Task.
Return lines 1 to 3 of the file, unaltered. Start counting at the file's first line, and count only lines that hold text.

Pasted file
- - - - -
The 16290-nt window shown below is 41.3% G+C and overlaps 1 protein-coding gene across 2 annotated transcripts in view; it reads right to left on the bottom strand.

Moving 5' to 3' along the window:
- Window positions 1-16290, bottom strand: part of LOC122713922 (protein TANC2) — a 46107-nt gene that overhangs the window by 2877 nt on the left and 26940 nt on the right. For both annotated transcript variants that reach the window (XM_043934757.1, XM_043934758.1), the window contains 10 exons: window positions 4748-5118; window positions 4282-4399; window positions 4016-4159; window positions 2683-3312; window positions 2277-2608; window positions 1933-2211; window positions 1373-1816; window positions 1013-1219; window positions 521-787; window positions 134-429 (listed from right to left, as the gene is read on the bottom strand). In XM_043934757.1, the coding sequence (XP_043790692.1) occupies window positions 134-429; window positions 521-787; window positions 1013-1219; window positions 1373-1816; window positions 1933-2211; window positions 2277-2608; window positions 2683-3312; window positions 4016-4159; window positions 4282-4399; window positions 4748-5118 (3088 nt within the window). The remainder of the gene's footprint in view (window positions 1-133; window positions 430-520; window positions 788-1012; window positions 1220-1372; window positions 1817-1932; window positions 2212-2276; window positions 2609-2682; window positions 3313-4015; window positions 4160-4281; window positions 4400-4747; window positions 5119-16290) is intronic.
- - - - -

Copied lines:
The 16290-nt window shown below is 41.3% G+C and overlaps 1 protein-coding gene across 2 annotated transcripts in view; it reads right to left on the bottom strand.

Moving 5' to 3' along the window:
- Window positions 1-16290, bottom strand: part of LOC122713922 (protein TANC2) — a 46107-nt gene that overhangs the window by 2877 nt on the left and 26940 nt on the right. For both annotated transcript variants that reach the window (XM_043934757.1, XM_043934758.1), the window contains 10 exons: window positions 4748-5118; window positions 4282-4399; window positions 4016-4159; window positions 2683-3312; window positions 2277-2608; window positions 1933-2211; window positions 1373-1816; window positions 1013-1219; window positions 521-787; window positions 134-429 (listed from right to left, as the gene is read on the bottom strand). In XM_043934757.1, the coding sequence (XP_043790692.1) occupies window positions 134-429; window positions 521-787; window positions 1013-1219; window positions 1373-1816; window positions 1933-2211; window positions 2277-2608; window positions 2683-3312; window positions 4016-4159; window positions 4282-4399; window positions 4748-5118 (3088 nt within the window). The remainder of the gene's footprint in view (window positions 1-133; window positions 430-520; window positions 788-1012; window positions 1220-1372; window positions 1817-1932; window positions 2212-2276; window positions 2609-2682; window positions 3313-4015; window positions 4160-4281; window positions 4400-4747; window positions 5119-16290) is intronic.